The Mozilla Foundation has announced it’s divorcing its chief search engine partner Google Inc. after ten years, and will instead offer Yahoo! as the default search tool in its Firefox browser. Mozilla didn’t discuss how much money was involved, but said the deal will last for the next five years.
Firefox has always allowed users to choose which search engine they want, but since 2004 Google has been the default engine. Google paid Firefox huge royalties for that honor, so much that they accounted for almost 90 percent of Mozilla’s $311 million revenues in 2012.
But in recent years Firefox has become a less attractive option for Google. Whereas it was once the only real alternative to Microsoft Corp’s Internet Explorer, it’s user base has long since dwindled – it’s now only the third most popular desktop browser, behind IE and Google Chrome, according to NetMarketShare.com.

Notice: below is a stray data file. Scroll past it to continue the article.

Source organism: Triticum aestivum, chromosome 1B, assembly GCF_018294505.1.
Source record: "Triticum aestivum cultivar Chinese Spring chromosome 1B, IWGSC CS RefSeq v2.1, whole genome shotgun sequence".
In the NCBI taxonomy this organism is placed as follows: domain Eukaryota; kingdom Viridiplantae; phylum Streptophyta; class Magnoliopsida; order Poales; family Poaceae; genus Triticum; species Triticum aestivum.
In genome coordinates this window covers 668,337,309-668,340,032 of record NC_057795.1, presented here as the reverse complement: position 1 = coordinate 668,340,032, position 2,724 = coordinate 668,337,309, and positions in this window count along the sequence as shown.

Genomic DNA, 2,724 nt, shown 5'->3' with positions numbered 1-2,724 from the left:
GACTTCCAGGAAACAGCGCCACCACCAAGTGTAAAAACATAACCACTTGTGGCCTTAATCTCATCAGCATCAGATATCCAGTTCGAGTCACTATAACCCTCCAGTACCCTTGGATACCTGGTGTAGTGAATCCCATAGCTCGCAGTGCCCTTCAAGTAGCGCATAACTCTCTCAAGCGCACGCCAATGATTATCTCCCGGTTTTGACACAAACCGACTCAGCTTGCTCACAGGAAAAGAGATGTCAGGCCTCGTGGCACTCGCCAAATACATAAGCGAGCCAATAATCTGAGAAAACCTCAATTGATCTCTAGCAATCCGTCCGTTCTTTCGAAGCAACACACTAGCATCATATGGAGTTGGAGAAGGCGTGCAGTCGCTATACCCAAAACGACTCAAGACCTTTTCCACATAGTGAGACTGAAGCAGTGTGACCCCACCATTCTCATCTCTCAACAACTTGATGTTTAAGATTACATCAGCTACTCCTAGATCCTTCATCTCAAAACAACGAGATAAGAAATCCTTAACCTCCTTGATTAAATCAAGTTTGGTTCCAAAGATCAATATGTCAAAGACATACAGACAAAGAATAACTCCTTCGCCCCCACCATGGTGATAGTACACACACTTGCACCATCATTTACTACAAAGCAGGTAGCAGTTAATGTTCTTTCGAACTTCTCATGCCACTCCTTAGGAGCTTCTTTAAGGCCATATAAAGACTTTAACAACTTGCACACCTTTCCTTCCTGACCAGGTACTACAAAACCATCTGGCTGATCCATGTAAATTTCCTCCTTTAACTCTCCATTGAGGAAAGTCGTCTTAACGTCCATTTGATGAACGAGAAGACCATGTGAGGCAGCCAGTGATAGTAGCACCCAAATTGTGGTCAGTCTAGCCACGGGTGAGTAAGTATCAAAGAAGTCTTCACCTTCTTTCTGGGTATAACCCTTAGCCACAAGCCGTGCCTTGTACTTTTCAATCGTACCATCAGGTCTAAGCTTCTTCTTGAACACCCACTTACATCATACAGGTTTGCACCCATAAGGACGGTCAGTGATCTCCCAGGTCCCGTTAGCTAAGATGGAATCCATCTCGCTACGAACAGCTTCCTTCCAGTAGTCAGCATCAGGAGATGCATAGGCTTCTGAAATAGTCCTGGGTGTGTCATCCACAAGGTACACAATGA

Mozilla has had a pretty tough year of it – last summer, controversy over the perceived anti-gay stance of its CEO Brendan Eich caused him to resign. Before that, the organization announced plans to bring advertising to Firefox for the first time, a move that upset many of its users.
Yahoo! is putting a lot of positive spin on the move, with CEO Marissa Mayer announcing it as “an area of investment, opportunity and growth for us”, but one can’t help but think both companies need all the help they can get. Without Yahoo!’s cash Mozilla would be dead and buried, while Yahoo’s search engine hasn’t exactly set the world alight either.
In terms of the wider web, this announcement probably isn’t that big a deal. Google, thanks to its brower and search engine, is the top Internet company by some distance and will remain so for the forseeable future. But not everyone appreciates what Google does, and those who don’t will be happy to know Mozilla and its Firefox browser will be around for at least the next five years.